Use common sense: If the activity could harm you while you're not pregnant, then don't do it while you are pregnant. Low-impact, low-risk, non-contact sports are what you want.
Hydration is always important with exercise. but it is even moreso when pregnant. To maintain enough hydration for you and your baby, drink up to 1 pint of liquid before exercising and 1 cup of liquid every 20 minutes during exercise. Even if you don't feel thirsty afterward, replenish the fluids lost during the exercise.
Also, pay attention to your temperature when you exercise. Overheating your body can lead to exhaustion and other problems. Wear breathable clothing and pay attention to the temperature in the room or outside while training.
If you start to feel too hot, do your cool-down moves another time.
Although your doctor can provide you with a wealth of information about exercising when you are pregnant, don't ignore the feedback from your own body. Your body knows what it can and can't handle, so listen.
If you do a form of exercise that your doctor approved, but it doesn't feel right or even hurts, set down the weights.
Mums-to-be must eat well to ensure they get all the nutrients they and their baby need. Start shopping in the produce section. Bananas and whole grains, rich in vitamin B6, encourage red blood cell formation.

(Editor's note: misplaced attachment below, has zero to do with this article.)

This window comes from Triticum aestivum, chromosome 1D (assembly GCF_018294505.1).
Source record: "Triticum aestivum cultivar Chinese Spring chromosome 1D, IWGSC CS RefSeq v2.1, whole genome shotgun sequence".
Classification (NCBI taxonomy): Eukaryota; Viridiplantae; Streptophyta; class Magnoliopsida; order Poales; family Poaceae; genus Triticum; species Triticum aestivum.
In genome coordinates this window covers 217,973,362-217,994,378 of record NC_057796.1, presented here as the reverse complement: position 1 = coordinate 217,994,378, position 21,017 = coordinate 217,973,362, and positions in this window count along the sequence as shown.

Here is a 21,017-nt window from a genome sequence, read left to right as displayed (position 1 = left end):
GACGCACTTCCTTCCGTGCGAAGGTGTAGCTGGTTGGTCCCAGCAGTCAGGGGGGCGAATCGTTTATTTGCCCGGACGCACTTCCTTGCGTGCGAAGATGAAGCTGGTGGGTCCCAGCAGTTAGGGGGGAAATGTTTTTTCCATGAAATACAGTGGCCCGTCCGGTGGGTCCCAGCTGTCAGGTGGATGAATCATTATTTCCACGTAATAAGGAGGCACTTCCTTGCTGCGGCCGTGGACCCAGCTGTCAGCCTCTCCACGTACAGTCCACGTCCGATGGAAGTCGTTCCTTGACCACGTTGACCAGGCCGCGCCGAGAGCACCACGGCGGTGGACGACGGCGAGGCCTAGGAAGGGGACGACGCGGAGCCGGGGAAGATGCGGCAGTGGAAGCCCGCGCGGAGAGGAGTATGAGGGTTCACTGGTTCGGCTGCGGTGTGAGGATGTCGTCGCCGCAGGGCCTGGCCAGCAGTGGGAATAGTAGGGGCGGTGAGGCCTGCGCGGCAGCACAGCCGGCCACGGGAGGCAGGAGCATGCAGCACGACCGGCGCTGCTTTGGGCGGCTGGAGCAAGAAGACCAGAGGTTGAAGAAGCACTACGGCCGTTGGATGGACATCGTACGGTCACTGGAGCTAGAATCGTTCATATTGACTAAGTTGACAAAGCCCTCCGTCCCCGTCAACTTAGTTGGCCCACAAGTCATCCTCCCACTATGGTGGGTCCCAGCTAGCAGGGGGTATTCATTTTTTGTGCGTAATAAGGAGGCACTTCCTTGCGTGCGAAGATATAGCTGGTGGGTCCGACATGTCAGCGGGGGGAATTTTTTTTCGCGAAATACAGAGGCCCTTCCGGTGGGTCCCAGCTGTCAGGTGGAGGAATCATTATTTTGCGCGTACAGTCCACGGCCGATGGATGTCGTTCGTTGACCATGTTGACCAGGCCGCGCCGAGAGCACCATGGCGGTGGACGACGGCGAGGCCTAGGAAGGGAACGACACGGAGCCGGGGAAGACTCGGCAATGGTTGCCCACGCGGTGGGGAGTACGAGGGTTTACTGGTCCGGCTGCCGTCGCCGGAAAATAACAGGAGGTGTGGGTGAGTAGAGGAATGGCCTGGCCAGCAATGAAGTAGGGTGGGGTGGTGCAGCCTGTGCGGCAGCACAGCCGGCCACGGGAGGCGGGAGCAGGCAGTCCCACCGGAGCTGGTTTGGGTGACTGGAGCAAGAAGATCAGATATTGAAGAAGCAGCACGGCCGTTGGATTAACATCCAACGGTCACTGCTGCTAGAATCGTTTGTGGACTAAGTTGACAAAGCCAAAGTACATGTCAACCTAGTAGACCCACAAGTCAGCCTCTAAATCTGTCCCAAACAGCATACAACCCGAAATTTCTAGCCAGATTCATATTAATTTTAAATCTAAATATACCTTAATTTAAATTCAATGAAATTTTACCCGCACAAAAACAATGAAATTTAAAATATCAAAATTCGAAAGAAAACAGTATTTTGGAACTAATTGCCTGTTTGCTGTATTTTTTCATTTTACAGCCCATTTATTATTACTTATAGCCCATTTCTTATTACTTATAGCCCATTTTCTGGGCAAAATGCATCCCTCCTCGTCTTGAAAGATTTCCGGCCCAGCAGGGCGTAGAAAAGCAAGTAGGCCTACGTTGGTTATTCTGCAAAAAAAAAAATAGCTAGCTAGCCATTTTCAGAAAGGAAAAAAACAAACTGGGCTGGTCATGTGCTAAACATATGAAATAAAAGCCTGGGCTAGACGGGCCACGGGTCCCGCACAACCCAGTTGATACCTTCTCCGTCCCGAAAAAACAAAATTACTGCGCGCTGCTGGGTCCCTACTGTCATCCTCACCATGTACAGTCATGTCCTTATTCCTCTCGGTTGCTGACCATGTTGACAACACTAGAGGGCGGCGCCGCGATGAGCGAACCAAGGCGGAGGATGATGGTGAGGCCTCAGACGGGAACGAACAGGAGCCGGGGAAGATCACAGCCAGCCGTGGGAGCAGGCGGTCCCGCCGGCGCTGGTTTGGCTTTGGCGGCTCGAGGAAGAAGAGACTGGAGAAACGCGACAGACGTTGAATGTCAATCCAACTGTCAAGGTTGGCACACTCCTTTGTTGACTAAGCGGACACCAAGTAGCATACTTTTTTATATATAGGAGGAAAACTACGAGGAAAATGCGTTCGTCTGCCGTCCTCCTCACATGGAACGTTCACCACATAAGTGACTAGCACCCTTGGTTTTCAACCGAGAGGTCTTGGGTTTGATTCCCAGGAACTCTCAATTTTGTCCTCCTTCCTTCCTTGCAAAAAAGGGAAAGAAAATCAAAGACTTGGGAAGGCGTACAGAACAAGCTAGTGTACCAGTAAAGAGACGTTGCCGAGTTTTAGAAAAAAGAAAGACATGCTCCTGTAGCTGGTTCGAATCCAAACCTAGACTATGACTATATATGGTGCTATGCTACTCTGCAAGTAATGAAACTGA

Your pelvic floor is a layer of muscle that supports the uterus and helps you maintain bowel and bladder control. It's put under immense pressure during pregnancy.
Do pelvic floor exercises every day and you'll help keep your back and spine strong, flatten your tummy post birth, and alleviate the problems with bladder and bowel control that are common after childbirth.
Clench your muscles as if you are trying to prevent a bowel movement; at the same time, draw in your vagina as if to stop the flow of urine. Hold for as long as you can, then relax.
Repeat as often as you can throughout the day, and make sure you carry on after the birth.
During pregnancy, don't dive right in to your workouts. Prepare your muscles and joints for the work ahead, and increase and decrease your heart rate slowly, not sharply.
Leaping into strenuous activity before your body is ready could strain your muscles and ligaments, leading to post-workout aches and pains.
Go slowly, tuning-in to your body and acting consciously during exercise.
Make sure to pay attention to this part of your exercise routine.
During pregnancy, sleep can be a fleeting commodity. Unfortunately, anxiety and stress, hormonal fluctuations, and physical discomfort make sleep all the more critical.
Taking short 20 minutes naps through the day will help you recover and maintain your energy.
Please note that this information is solely for informational purposes. IT IS NOT INTENDED TO PROVIDE MEDICAL ADVICE. Neither the author, nor publisher take responsibility for any possible consequences from any treatment, procedure, exercise, dietary modification, action or application of medication which results from reading or following the information contained in this information. The publication of this information does not constitute the practice of medicine, and this information does not replace the advice of your physician or other health care provider. Before undertaking any course of treatment, the reader must seek the advice of their physician or other health care provider.